Respondent Ortigas, immediately upon the government’s suggestion that it needed a portion of its property for road purposes, went so far as to go through the process of annotating on its own title that the property was reserved for road purposes. Without question, respondent Ortigas allowed the government to construct the road and occupy the property when it could have compelled the government to resort to expropriation proceedings and ensure that it would be compensated. Now, the property is being utilized, not for the benefit of respondent Ortigas as a private entity but by the public. Respondent Ortigas remains uncompensated. Instead of acknowledging respondent Ortigas’ obliging attitude, however, petitioner Republic of the Philippines refuses to pay, telling instead that the property must be given to it at no cost. This is unfair.

In the parallel case of Alfonso v. Pasay City63 wherein Alfonso was deprived of his property for road purposes, was uncompensated, and was left without any expropriation proceeding undertaken, this court said:chanRoblesVirtualawlibrary

When a citizen, because of this practice loses faith in the government and its readiness and willingness to pay for what it gets and appropriates, in the future said citizen would not allow the Government to even enter his property unless condemnation proceedings are first initiated, and the value of the property, as provisionally ascertained by the Court, is deposited, subject to his disposal. This would mean delay and difficulty for the Government, but all of its own making.64

“There is nothing that can more speedily and effectively embitter a citizen and taxpayer against his Government and alienate his faith in it, than an injustice and unfair dealing like the present case.”65crallawlibrary

Title to the subject lot remains under respondent Ortigas’ name. The government is already in possession of the property but is yet to acquire title to it. To legitimize such possession, petitioner Republic of the Philippines must acquire the property from respondent Ortigas by instituting expropriation proceedings or through negotiated sale, which has already been recognized in law as a mode of government acquisition of private property for public purpose.66crallawlibrary

In a negotiated sale, the government offers to acquire for public purpose a private property, and the owner may accept or reject it. A rejection of the offer, however, would most likely merely result in the commencement of an expropriation proceeding that would eventually transfer title to the government. Hence, the government’s offer to acquire for public purpose a private property may be considered as an act preparatory to an expropriation proceeding. Therefore, a private owner’s initiative to segregate a property to accommodate government needs saves the government from a long and arduous expropriation proceeding. This is a commendable act on the part of the owner. It must be encouraged, not dampened by threats of property deprivation without compensation.

Respondent Ortigas, which merely accommodated petitioner Republic of the Philippines’ request, remains uncompensated for the taking of its property. Respondent Ortigas could have brought action to recover possession of the property, but it instead chose to sell its property to petitioner Republic of the Philippines. This is both fair and convenient as the road construction had long been completed, and the road is already being utilized by the public.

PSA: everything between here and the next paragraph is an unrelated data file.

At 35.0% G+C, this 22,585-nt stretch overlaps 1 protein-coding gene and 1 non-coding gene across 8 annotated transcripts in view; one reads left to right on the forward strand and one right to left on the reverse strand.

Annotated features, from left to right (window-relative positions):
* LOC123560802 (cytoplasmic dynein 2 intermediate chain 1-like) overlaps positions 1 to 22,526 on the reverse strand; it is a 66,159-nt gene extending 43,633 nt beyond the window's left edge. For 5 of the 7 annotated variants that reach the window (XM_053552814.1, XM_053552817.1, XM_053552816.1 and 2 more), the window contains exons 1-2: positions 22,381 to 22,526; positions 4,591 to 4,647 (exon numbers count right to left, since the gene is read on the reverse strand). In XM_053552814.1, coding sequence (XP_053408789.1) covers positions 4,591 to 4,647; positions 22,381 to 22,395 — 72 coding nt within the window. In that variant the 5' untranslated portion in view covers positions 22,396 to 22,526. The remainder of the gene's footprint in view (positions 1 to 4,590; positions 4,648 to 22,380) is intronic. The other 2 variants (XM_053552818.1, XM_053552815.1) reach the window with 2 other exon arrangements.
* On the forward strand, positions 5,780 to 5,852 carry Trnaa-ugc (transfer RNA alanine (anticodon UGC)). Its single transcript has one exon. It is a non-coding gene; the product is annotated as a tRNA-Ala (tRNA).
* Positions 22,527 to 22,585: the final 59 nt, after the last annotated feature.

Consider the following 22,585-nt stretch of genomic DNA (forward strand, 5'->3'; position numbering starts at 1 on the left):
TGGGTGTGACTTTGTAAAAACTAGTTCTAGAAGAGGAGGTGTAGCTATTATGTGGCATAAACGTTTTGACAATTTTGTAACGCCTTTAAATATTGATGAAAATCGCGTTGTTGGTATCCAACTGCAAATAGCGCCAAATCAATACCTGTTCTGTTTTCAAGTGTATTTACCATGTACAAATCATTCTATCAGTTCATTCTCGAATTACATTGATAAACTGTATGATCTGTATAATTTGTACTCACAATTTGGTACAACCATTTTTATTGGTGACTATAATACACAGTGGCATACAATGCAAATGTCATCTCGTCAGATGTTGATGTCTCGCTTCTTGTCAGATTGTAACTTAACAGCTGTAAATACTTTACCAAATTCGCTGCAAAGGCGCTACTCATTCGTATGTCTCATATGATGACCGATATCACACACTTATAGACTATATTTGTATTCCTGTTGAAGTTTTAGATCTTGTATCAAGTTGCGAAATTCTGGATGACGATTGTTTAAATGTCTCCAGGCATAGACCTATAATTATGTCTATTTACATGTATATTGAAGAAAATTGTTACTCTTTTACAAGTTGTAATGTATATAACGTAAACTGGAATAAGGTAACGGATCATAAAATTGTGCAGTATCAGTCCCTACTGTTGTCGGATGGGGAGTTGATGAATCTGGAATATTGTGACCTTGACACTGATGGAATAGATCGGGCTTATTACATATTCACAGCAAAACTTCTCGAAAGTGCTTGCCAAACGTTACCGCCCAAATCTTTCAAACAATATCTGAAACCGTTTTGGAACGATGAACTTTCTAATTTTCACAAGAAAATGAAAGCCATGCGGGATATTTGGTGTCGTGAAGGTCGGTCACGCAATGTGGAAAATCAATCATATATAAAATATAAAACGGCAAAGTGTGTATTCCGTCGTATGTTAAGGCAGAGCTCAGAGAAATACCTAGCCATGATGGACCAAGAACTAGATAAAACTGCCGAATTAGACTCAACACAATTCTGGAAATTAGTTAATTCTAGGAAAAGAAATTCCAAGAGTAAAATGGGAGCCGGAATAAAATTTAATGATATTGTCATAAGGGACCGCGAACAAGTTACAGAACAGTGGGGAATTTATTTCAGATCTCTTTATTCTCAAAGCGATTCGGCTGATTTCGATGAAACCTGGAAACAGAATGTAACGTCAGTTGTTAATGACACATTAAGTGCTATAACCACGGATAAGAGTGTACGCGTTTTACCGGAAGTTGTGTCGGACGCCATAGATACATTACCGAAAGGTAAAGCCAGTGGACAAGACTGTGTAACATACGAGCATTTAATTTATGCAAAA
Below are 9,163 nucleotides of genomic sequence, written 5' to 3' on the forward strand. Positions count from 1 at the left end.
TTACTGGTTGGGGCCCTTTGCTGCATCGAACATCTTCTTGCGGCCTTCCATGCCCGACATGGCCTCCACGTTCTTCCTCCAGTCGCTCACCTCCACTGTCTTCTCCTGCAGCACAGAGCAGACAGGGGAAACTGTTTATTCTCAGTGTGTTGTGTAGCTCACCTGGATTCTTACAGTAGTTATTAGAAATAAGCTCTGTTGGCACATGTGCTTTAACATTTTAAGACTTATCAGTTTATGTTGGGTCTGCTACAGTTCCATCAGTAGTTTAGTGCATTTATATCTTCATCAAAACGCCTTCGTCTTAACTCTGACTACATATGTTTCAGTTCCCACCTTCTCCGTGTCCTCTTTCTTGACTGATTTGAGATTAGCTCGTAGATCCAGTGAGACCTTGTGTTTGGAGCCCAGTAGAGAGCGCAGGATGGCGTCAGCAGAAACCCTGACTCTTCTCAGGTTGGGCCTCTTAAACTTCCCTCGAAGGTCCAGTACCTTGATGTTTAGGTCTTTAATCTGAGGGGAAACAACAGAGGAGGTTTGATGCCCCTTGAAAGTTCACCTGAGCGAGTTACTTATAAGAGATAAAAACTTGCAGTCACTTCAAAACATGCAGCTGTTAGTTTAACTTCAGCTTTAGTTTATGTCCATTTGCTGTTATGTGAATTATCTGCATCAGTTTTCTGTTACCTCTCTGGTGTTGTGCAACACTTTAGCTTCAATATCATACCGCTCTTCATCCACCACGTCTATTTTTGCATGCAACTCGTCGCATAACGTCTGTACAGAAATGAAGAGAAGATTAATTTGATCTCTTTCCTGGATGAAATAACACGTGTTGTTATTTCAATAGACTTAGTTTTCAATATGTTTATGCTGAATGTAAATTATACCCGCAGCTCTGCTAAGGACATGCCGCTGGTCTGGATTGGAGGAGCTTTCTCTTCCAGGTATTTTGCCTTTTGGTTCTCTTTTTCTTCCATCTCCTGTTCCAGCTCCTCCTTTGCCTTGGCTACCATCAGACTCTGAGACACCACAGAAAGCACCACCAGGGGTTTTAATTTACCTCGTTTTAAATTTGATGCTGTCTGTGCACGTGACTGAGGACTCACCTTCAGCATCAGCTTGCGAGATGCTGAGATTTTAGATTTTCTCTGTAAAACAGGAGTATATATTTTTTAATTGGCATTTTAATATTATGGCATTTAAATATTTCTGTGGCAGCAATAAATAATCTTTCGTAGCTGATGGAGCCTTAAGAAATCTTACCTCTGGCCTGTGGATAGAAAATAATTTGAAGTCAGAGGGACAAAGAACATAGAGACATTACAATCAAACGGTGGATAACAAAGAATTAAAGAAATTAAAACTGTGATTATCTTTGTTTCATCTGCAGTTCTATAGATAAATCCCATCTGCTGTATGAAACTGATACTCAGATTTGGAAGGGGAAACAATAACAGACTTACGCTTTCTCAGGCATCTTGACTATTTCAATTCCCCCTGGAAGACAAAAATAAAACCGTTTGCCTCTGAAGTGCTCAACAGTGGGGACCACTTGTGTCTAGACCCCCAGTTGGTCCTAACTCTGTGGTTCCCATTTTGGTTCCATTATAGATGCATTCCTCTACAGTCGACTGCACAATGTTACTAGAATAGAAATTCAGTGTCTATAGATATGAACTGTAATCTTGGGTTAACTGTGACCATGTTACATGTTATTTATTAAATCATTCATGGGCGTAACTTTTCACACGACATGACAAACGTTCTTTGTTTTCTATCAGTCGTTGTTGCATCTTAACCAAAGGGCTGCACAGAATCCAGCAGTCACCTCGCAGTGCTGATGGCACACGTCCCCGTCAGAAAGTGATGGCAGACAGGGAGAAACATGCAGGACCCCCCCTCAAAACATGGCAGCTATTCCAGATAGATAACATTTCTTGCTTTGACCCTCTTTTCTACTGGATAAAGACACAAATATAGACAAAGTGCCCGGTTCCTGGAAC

Taking of private property without just compensation is a violation of a person’s property right. In situations where the government does not take the trouble of initiating an expropriation proceeding, the private owner has the option to compel payment of the property taken, when justified. The trial court should continue to proceed with this case to determine just compensation in accordance with law.

WHEREFORE, the petition is DENIED. The decision of the Court of Appeals is AFFIRMED. The trial court is directed to proceed with the case with due and deliberate dispatch in accordance with this decision.

SO ORDERED.

Velasco, Jr., (Chairperson), Peralta, *Bersamin, and Mendoza, JJ., concur.

Endnotes:


* Associate Justice Lucas P. Bersamin was designated as Acting Member of the Third Division, vice Associate Justice Roberto A. Abad, per Special Order No. 1640 dated February 19, 2014.

1Rollo, p. 7.

2 Id. at 96.

3 Id. at 7.

4 Id. at 93.

5 Id.

6 Id. at 8.

7 Id.

8 Id. at 8 and 82.

9 Id. at 8.

10 Id. at 91.

11 Id. at 92.

12 Id.

13 Id. at 93.

14 Id.

15 Id.

16 Id.

17 Id.

18 Id.

19 Id.

20 Id.

21 Id. at 9, 92-94.

22 Id. at 9; Presidential Decree No. 1529 (1978), Sec. 50 reads:chanRoblesVirtualawlibrary
Section 50. Subdivision and consolidation plans. Any owner subdividing a tract of registered land into lots which do not constitute a subdivision project has defined and provided for under P.D. No. 957, shall file with the Commissioner of Land Registration or with the Bureau of Lands a subdivision plan of such land on which all boundaries, streets, passageways and waterways, if any, shall be distinctly and accurately delineated.